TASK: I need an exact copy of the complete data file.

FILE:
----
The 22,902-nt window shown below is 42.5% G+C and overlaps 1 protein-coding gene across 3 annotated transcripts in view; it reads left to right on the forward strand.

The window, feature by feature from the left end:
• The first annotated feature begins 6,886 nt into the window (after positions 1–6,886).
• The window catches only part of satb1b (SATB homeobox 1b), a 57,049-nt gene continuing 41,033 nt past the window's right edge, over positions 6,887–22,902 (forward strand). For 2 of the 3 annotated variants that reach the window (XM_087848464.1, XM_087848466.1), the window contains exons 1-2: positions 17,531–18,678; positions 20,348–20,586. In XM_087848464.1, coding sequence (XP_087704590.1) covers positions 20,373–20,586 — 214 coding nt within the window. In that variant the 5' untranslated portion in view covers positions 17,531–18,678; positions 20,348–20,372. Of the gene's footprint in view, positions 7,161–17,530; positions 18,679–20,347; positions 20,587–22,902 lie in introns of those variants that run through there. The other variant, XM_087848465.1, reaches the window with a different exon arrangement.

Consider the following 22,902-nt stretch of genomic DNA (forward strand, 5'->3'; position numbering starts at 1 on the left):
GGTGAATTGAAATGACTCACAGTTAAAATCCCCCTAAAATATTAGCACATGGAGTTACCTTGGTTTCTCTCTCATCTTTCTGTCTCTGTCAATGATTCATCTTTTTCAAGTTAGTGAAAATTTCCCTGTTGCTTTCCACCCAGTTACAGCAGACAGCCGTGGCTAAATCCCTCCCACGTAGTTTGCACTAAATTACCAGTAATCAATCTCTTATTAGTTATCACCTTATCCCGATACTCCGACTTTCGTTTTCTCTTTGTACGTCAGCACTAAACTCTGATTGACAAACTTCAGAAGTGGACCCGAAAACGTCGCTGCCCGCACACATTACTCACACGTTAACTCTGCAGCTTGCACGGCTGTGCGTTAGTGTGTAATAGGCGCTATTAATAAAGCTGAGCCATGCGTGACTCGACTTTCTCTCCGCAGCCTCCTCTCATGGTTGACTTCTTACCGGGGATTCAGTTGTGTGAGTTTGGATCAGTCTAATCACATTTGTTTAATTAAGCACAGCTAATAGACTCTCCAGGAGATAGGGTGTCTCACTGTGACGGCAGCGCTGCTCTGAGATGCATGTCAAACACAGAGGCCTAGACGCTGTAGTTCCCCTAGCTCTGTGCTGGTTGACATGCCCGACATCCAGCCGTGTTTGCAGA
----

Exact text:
The 22,902-nt window shown below is 42.5% G+C and overlaps 1 protein-coding gene across 3 annotated transcripts in view; it reads left to right on the forward strand.

The window, feature by feature from the left end:
• The first annotated feature begins 6,886 nt into the window (after positions 1–6,886).
• The window catches only part of satb1b (SATB homeobox 1b), a 57,049-nt gene continuing 41,033 nt past the window's right edge, over positions 6,887–22,902 (forward strand). For 2 of the 3 annotated variants that reach the window (XM_087848464.1, XM_087848466.1), the window contains exons 1-2: positions 17,531–18,678; positions 20,348–20,586. In XM_087848464.1, coding sequence (XP_087704590.1) covers positions 20,373–20,586 — 214 coding nt within the window. In that variant the 5' untranslated portion in view covers positions 17,531–18,678; positions 20,348–20,372. Of the gene's footprint in view, positions 7,161–17,530; positions 18,679–20,347; positions 20,587–22,902 lie in introns of those variants that run through there. The other variant, XM_087848465.1, reaches the window with a different exon arrangement.

Consider the following 22,902-nt stretch of genomic DNA (forward strand, 5'->3'; position numbering starts at 1 on the left):
GGTGAATTGAAATGACTCACAGTTAAAATCCCCCTAAAATATTAGCACATGGAGTTACCTTGGTTTCTCTCTCATCTTTCTGTCTCTGTCAATGATTCATCTTTTTCAAGTTAGTGAAAATTTCCCTGTTGCTTTCCACCCAGTTACAGCAGACAGCCGTGGCTAAATCCCTCCCACGTAGTTTGCACTAAATTACCAGTAATCAATCTCTTATTAGTTATCACCTTATCCCGATACTCCGACTTTCGTTTTCTCTTTGTACGTCAGCACTAAACTCTGATTGACAAACTTCAGAAGTGGACCCGAAAACGTCGCTGCCCGCACACATTACTCACACGTTAACTCTGCAGCTTGCACGGCTGTGCGTTAGTGTGTAATAGGCGCTATTAATAAAGCTGAGCCATGCGTGACTCGACTTTCTCTCCGCAGCCTCCTCTCATGGTTGACTTCTTACCGGGGATTCAGTTGTGTGAGTTTGGATCAGTCTAATCACATTTGTTTAATTAAGCACAGCTAATAGACTCTCCAGGAGATAGGGTGTCTCACTGTGACGGCAGCGCTGCTCTGAGATGCATGTCAAACACAGAGGCCTAGACGCTGTAGTTCCCCTAGCTCTGTGCTGGTTGACATGCCCGACATCCAGCCGTGTTTGCAGA